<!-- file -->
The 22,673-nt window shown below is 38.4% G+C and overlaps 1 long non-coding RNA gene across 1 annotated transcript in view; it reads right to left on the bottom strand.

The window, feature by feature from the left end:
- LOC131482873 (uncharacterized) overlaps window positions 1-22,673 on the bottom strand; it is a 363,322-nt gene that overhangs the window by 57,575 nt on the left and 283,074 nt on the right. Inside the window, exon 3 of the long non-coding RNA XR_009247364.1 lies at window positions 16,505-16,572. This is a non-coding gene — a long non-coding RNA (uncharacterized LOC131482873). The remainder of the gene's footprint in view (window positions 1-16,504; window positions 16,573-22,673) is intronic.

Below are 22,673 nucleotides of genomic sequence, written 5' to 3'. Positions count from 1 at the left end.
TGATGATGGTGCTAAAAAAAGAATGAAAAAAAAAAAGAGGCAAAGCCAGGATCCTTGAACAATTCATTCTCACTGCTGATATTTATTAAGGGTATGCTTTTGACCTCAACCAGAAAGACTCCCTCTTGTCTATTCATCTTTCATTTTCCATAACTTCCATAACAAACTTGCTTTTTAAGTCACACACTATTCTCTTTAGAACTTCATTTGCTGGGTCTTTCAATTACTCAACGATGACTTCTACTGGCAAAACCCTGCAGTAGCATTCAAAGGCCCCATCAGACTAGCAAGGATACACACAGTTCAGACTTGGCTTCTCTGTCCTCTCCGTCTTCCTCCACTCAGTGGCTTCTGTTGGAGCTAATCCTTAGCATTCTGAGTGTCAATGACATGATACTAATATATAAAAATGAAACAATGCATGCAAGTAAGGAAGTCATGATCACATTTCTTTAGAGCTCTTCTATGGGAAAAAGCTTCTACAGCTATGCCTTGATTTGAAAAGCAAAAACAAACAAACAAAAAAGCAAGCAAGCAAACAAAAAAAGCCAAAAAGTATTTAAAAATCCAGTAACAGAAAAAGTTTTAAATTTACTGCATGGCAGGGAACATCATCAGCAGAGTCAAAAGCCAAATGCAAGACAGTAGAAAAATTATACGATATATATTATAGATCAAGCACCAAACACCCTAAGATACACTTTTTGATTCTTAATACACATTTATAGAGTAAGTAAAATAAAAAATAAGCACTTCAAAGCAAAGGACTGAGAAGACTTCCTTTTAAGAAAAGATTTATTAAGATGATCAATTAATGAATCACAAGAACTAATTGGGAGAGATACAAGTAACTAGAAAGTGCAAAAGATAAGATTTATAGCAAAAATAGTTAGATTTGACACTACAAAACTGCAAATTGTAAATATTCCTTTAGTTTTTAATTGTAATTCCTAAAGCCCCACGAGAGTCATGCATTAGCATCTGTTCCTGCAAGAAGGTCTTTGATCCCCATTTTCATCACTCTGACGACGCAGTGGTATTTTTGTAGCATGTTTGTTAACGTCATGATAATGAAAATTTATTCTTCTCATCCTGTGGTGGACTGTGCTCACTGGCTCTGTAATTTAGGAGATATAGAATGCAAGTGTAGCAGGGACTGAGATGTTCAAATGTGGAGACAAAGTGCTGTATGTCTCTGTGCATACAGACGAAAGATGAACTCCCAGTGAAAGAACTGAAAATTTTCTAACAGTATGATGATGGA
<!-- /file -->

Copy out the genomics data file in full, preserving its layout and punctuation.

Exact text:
The 22,673-nt window shown below is 38.4% G+C and overlaps 1 long non-coding RNA gene across 1 annotated transcript in view; it reads right to left on the bottom strand.

The window, feature by feature from the left end:
- LOC131482873 (uncharacterized) overlaps window positions 1-22,673 on the bottom strand; it is a 363,322-nt gene that overhangs the window by 57,575 nt on the left and 283,074 nt on the right. Inside the window, exon 3 of the long non-coding RNA XR_009247364.1 lies at window positions 16,505-16,572. This is a non-coding gene — a long non-coding RNA (uncharacterized LOC131482873). The remainder of the gene's footprint in view (window positions 1-16,504; window positions 16,573-22,673) is intronic.

Below are 22,673 nucleotides of genomic sequence, written 5' to 3'. Positions count from 1 at the left end.
TGATGATGGTGCTAAAAAAAGAATGAAAAAAAAAAAGAGGCAAAGCCAGGATCCTTGAACAATTCATTCTCACTGCTGATATTTATTAAGGGTATGCTTTTGACCTCAACCAGAAAGACTCCCTCTTGTCTATTCATCTTTCATTTTCCATAACTTCCATAACAAACTTGCTTTTTAAGTCACACACTATTCTCTTTAGAACTTCATTTGCTGGGTCTTTCAATTACTCAACGATGACTTCTACTGGCAAAACCCTGCAGTAGCATTCAAAGGCCCCATCAGACTAGCAAGGATACACACAGTTCAGACTTGGCTTCTCTGTCCTCTCCGTCTTCCTCCACTCAGTGGCTTCTGTTGGAGCTAATCCTTAGCATTCTGAGTGTCAATGACATGATACTAATATATAAAAATGAAACAATGCATGCAAGTAAGGAAGTCATGATCACATTTCTTTAGAGCTCTTCTATGGGAAAAAGCTTCTACAGCTATGCCTTGATTTGAAAAGCAAAAACAAACAAACAAAAAAGCAAGCAAGCAAACAAAAAAAGCCAAAAAGTATTTAAAAATCCAGTAACAGAAAAAGTTTTAAATTTACTGCATGGCAGGGAACATCATCAGCAGAGTCAAAAGCCAAATGCAAGACAGTAGAAAAATTATACGATATATATTATAGATCAAGCACCAAACACCCTAAGATACACTTTTTGATTCTTAATACACATTTATAGAGTAAGTAAAATAAAAAATAAGCACTTCAAAGCAAAGGACTGAGAAGACTTCCTTTTAAGAAAAGATTTATTAAGATGATCAATTAATGAATCACAAGAACTAATTGGGAGAGATACAAGTAACTAGAAAGTGCAAAAGATAAGATTTATAGCAAAAATAGTTAGATTTGACACTACAAAACTGCAAATTGTAAATATTCCTTTAGTTTTTAATTGTAATTCCTAAAGCCCCACGAGAGTCATGCATTAGCATCTGTTCCTGCAAGAAGGTCTTTGATCCCCATTTTCATCACTCTGACGACGCAGTGGTATTTTTGTAGCATGTTTGTTAACGTCATGATAATGAAAATTTATTCTTCTCATCCTGTGGTGGACTGTGCTCACTGGCTCTGTAATTTAGGAGATATAGAATGCAAGTGTAGCAGGGACTGAGATGTTCAAATGTGGAGACAAAGTGCTGTATGTCTCTGTGCATACAGACGAAAGATGAACTCCCAGTGAAAGAACTGAAAATTTTCTAACAGTATGATGATGGA